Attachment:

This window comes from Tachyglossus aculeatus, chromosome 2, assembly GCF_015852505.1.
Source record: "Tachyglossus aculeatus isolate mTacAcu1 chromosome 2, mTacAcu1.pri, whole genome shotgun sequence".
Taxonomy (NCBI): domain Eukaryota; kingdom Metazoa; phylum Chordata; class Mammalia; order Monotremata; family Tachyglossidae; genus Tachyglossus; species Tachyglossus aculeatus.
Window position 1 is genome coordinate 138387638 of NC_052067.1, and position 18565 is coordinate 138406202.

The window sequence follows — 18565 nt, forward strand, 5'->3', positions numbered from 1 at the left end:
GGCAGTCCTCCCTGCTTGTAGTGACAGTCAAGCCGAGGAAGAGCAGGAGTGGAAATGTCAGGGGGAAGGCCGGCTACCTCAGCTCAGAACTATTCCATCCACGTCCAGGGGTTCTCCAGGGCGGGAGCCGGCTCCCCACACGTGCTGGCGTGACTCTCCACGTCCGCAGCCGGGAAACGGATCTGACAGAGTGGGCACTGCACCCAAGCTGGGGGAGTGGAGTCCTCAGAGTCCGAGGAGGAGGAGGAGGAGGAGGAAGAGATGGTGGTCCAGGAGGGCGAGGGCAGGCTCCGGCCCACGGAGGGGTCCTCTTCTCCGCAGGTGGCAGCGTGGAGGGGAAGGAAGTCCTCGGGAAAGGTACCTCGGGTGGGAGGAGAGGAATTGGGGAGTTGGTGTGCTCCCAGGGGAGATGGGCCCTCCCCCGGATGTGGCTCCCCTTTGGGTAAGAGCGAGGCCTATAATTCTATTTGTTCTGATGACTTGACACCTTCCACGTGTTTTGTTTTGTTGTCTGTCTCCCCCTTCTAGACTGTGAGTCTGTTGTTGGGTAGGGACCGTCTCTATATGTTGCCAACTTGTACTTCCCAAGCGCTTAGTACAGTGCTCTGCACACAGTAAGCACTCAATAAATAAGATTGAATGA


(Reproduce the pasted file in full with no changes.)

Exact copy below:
This window comes from Tachyglossus aculeatus, chromosome 2, assembly GCF_015852505.1.
Source record: "Tachyglossus aculeatus isolate mTacAcu1 chromosome 2, mTacAcu1.pri, whole genome shotgun sequence".
Taxonomy (NCBI): domain Eukaryota; kingdom Metazoa; phylum Chordata; class Mammalia; order Monotremata; family Tachyglossidae; genus Tachyglossus; species Tachyglossus aculeatus.
Window position 1 is genome coordinate 138387638 of NC_052067.1, and position 18565 is coordinate 138406202.

The window sequence follows — 18565 nt, forward strand, 5'->3', positions numbered from 1 at the left end:
GGCAGTCCTCCCTGCTTGTAGTGACAGTCAAGCCGAGGAAGAGCAGGAGTGGAAATGTCAGGGGGAAGGCCGGCTACCTCAGCTCAGAACTATTCCATCCACGTCCAGGGGTTCTCCAGGGCGGGAGCCGGCTCCCCACACGTGCTGGCGTGACTCTCCACGTCCGCAGCCGGGAAACGGATCTGACAGAGTGGGCACTGCACCCAAGCTGGGGGAGTGGAGTCCTCAGAGTCCGAGGAGGAGGAGGAGGAGGAGGAAGAGATGGTGGTCCAGGAGGGCGAGGGCAGGCTCCGGCCCACGGAGGGGTCCTCTTCTCCGCAGGTGGCAGCGTGGAGGGGAAGGAAGTCCTCGGGAAAGGTACCTCGGGTGGGAGGAGAGGAATTGGGGAGTTGGTGTGCTCCCAGGGGAGATGGGCCCTCCCCCGGATGTGGCTCCCCTTTGGGTAAGAGCGAGGCCTATAATTCTATTTGTTCTGATGACTTGACACCTTCCACGTGTTTTGTTTTGTTGTCTGTCTCCCCCTTCTAGACTGTGAGTCTGTTGTTGGGTAGGGACCGTCTCTATATGTTGCCAACTTGTACTTCCCAAGCGCTTAGTACAGTGCTCTGCACACAGTAAGCACTCAATAAATAAGATTGAATGA